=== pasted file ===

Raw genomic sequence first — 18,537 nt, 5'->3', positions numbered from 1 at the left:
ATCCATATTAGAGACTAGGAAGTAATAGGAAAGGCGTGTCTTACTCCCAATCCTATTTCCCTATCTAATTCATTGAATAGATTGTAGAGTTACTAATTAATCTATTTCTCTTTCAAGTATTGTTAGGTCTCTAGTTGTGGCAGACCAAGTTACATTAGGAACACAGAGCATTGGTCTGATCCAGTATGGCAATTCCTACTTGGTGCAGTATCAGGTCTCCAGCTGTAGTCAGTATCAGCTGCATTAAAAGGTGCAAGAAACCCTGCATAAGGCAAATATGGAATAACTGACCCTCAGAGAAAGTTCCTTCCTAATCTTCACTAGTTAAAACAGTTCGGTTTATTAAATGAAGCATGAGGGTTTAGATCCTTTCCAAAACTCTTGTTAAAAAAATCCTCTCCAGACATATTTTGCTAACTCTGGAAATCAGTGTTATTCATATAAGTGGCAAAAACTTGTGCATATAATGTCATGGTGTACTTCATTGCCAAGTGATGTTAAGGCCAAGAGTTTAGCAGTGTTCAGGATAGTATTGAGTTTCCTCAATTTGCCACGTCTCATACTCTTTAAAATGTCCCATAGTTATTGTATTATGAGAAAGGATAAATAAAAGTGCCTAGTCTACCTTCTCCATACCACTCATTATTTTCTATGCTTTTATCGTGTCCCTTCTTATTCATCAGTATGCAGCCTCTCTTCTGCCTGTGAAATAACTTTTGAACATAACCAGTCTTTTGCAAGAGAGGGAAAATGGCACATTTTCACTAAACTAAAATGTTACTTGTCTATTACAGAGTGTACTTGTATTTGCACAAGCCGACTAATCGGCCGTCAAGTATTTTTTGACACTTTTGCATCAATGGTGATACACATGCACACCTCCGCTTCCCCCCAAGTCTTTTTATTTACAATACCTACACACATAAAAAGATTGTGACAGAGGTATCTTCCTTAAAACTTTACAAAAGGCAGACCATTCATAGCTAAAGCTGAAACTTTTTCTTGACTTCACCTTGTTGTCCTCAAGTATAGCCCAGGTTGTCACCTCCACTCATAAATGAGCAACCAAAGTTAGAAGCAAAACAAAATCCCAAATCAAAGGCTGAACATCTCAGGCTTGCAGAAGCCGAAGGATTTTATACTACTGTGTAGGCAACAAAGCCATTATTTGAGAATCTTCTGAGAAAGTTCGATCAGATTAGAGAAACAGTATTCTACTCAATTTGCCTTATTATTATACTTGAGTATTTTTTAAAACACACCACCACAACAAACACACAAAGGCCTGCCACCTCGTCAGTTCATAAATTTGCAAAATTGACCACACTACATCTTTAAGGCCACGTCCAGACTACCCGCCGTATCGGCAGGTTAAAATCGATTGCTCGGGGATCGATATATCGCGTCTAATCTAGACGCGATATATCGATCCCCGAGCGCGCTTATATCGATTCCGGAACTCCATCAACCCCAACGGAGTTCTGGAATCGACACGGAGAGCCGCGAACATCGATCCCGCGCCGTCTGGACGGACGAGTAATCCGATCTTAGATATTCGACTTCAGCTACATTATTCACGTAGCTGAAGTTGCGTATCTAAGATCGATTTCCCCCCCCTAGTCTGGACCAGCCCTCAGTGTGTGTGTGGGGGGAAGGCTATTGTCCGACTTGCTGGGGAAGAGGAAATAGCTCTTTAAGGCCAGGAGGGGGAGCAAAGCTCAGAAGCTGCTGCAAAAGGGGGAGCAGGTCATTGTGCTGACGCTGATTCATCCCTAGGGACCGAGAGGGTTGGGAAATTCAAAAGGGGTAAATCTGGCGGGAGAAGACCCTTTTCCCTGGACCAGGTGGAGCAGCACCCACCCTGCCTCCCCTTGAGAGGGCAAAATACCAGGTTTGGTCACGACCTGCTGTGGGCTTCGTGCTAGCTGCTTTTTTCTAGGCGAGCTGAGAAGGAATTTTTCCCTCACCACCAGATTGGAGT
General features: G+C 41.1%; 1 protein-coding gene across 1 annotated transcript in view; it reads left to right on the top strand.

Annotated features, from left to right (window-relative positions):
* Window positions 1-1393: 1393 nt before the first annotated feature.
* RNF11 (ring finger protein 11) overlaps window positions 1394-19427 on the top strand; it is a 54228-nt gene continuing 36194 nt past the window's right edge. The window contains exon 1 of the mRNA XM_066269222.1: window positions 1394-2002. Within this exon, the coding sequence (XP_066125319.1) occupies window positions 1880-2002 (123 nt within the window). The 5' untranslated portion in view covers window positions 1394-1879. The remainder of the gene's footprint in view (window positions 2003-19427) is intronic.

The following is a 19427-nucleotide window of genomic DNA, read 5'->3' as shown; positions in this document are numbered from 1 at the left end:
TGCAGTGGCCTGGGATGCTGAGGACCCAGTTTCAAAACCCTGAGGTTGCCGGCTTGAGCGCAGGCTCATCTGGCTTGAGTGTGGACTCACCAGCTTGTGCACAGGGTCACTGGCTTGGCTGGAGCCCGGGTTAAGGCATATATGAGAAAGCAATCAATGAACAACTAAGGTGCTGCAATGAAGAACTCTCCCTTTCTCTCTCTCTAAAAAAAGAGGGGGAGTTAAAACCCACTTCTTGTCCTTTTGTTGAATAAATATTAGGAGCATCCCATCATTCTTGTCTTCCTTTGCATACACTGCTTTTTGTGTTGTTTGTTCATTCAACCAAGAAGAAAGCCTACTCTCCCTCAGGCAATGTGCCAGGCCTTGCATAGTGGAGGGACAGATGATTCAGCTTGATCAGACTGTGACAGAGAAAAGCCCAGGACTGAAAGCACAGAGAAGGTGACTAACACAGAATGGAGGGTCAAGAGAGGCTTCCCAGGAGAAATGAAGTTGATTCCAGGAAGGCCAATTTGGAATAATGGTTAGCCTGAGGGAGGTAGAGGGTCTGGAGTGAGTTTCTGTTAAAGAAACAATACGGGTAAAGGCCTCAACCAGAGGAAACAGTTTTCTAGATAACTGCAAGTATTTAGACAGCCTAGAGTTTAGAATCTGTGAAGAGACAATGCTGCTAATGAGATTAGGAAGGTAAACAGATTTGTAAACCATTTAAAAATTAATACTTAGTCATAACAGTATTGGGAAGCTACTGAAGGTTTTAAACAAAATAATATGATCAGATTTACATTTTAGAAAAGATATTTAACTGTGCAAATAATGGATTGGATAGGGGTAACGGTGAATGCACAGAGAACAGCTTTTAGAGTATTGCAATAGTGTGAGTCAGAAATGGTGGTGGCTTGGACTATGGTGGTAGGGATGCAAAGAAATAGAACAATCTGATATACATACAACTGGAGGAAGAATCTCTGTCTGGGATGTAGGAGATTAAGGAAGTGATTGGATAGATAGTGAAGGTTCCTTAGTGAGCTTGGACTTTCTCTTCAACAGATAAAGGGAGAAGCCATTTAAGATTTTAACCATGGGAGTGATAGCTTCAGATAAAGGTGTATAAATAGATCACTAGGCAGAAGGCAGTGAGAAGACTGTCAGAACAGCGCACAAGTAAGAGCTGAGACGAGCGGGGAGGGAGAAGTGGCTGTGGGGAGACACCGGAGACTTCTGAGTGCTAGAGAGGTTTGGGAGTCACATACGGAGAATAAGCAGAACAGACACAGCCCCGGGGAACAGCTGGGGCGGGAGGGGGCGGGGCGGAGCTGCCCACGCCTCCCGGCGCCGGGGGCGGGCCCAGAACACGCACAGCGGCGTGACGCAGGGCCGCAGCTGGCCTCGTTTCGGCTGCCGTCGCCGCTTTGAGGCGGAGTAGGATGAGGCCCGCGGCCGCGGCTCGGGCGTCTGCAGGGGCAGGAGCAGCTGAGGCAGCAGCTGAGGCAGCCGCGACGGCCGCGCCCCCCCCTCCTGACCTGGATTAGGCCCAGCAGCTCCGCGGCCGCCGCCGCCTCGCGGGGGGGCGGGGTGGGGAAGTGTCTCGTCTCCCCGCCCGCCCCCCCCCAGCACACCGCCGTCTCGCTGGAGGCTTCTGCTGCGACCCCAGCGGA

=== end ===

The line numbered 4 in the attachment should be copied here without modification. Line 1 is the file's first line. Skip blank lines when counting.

Annotated features, from left to right (window-relative positions):